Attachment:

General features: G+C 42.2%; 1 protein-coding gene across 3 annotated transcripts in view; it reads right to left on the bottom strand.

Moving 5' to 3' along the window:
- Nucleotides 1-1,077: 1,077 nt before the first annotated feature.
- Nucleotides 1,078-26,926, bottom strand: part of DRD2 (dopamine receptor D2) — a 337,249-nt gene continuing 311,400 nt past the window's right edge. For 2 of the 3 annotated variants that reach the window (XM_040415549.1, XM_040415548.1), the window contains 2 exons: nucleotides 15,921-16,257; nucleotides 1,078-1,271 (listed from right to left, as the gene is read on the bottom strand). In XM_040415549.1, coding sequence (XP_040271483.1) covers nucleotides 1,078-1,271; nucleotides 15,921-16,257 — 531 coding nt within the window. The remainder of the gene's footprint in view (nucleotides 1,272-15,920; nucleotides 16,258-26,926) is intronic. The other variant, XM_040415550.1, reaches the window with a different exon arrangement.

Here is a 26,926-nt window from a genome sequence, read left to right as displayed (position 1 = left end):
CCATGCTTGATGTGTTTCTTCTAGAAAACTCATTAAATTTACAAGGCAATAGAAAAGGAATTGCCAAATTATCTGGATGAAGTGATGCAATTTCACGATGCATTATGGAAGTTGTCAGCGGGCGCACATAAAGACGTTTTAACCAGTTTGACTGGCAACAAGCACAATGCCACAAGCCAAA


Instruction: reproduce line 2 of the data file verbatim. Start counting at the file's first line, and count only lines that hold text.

Moving 5' to 3' along the window: